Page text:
All leaders want to motivate their salespeople to be the best they can be, and, most of all, they believe that challenging sales goals are the right motivation. If 10-20% of retailers do not meet their targets, it is mainly a problem. But if most vendors don’t meet expectations, goals are a problem.
Five Cases Where Higher Sales Targets Can Lead To Lower Sales
Ambitious corporate executives. The computer manufacturer came up with a new server. Ambitious managers set corporate goals based on optimistic expectations, not market reality analysis. The seller communicated the target. The vendors quickly found the goals unattainable and almost stopped offering the new server, focusing on other product categories with more achievable goals that allowed them to earn more. Setting goals damaged the company’s entry into the server market and exacerbated the already desperate situation.
Systematic increase. The CEO increased the objectively set company goals by 5% in a company providing professional advice. The sales manager quickly added another 5% – to be sure, and the regional leaders added another 5% – say “what if” … Until the sales targets were pushed down to the sales staff, they were increased by a total of 15% compared to the original company goal. The sellers perceived the targets as unrealistic, and only 30% achieved their usual performance. In summary, the initial sales target was exceeded. The CEO and the whole team congratulated, but the situation disgusted the sellers so that many of them (mostly the “best”) went to the rival. The CEO packed the company within two years as well.
Weak market dynamics. The financial services company has set goals in times of a booming economy. When the recession took place in the second quarter, it was clear that the targets were unrealistic in the given situation. By the end of August, less than 10% of retailers had some chance of meeting their targets. The sellers were disgusted and angry that the company did not treat them fairly. Most whistled it and started to keep business for another year. They hoped that the goals would be set more favorably. Although the leaders considered lowering the targets for the first half of the year, they did not agree because they feared that they would damage the company …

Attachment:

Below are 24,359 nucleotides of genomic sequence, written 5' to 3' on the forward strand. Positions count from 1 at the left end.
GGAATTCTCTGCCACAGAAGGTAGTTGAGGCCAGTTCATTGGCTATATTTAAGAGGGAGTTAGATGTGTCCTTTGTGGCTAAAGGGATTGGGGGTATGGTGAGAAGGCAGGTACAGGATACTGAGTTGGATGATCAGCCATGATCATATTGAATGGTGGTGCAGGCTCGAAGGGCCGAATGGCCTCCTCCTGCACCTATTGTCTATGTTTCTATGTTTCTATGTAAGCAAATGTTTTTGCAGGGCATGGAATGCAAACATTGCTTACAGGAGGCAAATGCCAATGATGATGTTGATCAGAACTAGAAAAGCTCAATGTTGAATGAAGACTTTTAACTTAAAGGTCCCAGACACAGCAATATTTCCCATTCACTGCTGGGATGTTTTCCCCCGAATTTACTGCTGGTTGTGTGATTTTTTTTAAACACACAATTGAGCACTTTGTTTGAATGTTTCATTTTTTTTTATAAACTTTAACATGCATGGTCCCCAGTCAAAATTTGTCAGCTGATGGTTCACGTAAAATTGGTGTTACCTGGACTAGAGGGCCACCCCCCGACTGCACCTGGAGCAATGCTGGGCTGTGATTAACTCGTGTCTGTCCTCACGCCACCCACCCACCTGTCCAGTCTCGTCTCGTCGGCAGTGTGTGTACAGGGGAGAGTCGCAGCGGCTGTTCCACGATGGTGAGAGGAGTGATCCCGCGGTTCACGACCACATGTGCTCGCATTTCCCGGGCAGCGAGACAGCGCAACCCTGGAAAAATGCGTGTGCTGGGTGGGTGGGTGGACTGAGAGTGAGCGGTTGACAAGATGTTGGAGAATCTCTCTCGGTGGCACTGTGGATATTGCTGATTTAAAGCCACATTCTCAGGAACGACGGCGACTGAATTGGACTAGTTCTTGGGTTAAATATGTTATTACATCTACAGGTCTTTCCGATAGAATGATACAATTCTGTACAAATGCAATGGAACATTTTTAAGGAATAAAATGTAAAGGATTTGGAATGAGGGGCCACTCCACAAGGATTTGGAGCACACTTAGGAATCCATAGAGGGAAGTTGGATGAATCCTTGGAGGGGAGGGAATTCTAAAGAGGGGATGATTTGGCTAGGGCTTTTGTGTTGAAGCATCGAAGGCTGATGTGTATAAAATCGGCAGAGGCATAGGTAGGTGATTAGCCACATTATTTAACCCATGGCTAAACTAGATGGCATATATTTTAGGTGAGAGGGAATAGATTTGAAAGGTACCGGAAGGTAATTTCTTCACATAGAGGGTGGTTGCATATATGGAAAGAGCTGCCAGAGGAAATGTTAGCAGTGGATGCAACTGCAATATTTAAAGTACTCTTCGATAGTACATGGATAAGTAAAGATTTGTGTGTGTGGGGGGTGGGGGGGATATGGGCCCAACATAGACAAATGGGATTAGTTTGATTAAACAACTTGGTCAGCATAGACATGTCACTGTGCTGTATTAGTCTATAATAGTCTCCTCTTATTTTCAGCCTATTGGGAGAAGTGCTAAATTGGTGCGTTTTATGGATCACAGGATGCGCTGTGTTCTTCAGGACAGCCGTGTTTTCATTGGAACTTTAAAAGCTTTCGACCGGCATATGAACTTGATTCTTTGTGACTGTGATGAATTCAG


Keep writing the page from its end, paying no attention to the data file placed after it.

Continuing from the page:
Incorrect goal redistribution formula. The company leaders from the pharmaceutical industry have set a challenging but reasonable company goal – growth of 20%. They set a target for each seller equal to 120% of the amount he had achieved last year. The best sellers have warned that the goals are unfair. “I had a great year, so they rewarded me with even tougher goals, even though there is no longer such great growth potential in my territory.” in this) they easily exceeded the set targets without much effort. The top players thought: “I will not meet the target this year, the best strategy will be to stay back and set a lower target for next year.”
“A challenge for the stars.” When management set a challenging regional goal for me, I gave a disproportionate share of that goal to my strongest salespeople – the ones I could count on to achieve, “explains one sales manager. With this logic, weak sales people easily achieved easier goals, and the best salespeople were not sufficiently rewarded for their hard work and above-average results. Strong sales people observed that weak salespeople made more, bringing less money into the company and the impact on morale was catastrophic.